July 27, 2008

The Case of the U.S. Marines and Photojournalist Zoriah Miller


In the latest instance of the military's uneasy relationship in Iraq with the news media, U.S. Marine commanders expelled an embedded photojournalist for doing something they considered unforgivable -- snapping grisly photos of dead Marines, and posting them on his website.

The case of photojournalist Zoriah Miller, a 32-year-old American, has roiled U.S. Marines in Western Iraq for more than a month. Yet the mainstream media has largely ignored the controversy – until that is, a lengthy article in yesterday's New York Times, “4,000 U.S. Deaths and Just a Handful of Public Images.” While it strove to be circumspect about the issues at play, the Times failed to answer an important question: Who is Zoriah Miller?

The answer explains much about why America's military leaders are not interested in returning to the anything-goes days of media coverage that existed during the Vietnam War. And it explains why Marine commanders in Iraq do not relish the idea of Miller ever again accompanying American troops anywhere in the world.

Miller, a freelancer who uses his first name professionally, had been in Iraq nearly one year when he was expelled. He ran afoul of Marine commanders because of two photos of three dead Marines he published on his website. Initially, Marine commanders ordered Miller to remove the photos. He invited their full wrath with his response.

He refused to obey them.

Immediately, outraged commanders revoked the veteran photojournalist's media credentials. They ordered him aboard the next flight to Baghdad's Green Zone, saying he no longer was welcome in Marine-controlled Western Iraq. In a letter to Miller expelling him, Marine Gen. John F. Kelly -- commander of multi-national forces in Western Iraq – wrote: "By your actions, I have lost confidence in your trustworthiness and your ability to follow the rules vital for protecting U.S. forces assigned to the Iraqi Theater of Operations."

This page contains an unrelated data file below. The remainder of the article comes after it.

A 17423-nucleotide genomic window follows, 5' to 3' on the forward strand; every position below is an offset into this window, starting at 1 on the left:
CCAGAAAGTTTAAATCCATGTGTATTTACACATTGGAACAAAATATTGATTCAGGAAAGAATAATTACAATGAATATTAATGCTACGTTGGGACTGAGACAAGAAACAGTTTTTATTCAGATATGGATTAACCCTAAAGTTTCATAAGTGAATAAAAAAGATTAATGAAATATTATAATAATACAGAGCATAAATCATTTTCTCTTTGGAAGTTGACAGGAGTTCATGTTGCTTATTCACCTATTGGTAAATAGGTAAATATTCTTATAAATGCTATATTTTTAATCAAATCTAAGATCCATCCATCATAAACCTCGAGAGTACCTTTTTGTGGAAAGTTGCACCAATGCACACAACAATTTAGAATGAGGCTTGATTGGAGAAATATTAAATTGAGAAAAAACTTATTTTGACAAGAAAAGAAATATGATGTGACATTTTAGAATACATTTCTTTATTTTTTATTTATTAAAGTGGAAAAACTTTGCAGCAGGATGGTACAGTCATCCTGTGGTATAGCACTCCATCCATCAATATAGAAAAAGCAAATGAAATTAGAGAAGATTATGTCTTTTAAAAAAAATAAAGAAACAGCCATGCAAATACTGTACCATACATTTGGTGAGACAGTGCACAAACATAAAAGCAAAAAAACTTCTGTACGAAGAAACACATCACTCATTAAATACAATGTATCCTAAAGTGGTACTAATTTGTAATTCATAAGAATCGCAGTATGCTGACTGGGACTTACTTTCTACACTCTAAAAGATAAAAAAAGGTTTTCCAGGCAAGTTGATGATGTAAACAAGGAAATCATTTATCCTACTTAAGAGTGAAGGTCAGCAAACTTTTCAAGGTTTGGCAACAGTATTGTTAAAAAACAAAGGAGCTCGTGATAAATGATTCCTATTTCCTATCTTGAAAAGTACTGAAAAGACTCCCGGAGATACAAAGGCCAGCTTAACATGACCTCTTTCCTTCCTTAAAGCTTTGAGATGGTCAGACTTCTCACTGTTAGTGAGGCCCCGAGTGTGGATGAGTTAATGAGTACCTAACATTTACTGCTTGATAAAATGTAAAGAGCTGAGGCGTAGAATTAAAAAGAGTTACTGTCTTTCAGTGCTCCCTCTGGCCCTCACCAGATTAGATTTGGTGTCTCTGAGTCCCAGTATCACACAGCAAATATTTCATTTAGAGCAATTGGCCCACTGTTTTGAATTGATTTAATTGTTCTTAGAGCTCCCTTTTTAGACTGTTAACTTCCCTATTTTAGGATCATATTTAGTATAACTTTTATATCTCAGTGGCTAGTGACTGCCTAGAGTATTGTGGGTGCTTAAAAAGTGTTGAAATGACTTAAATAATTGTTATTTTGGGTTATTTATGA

He added, “I have reason to believe that you present a threat all all Multi National Forces-West personnel and installations." A copy of Gen. Kelly's lengthy and detailed July 3 letter, citing specific embed rules Miller allegedly violated, was provided to the American Thinker after a query was made for this story. The general said the photojournalist's detailed blog commentary and graphic photos, about the aftermath of a suicide bombing, had provided the enemy with a valuable after-action report of the attack; it was blamed on Al-Qaida. In his letter, Gen. Kelly said Miller's photo essay offered the terror group valuable intelligence about the effectiveness of their attack and the Marines' response time.

Miller said two armed guards accompanied him as he awaited his flight. The guards were apparently for his own protection. Presumably, some Marines were in ugly moods on learning the photojournalist had posted photos to his website of dead Marines, two veteran officers and an enlisted man.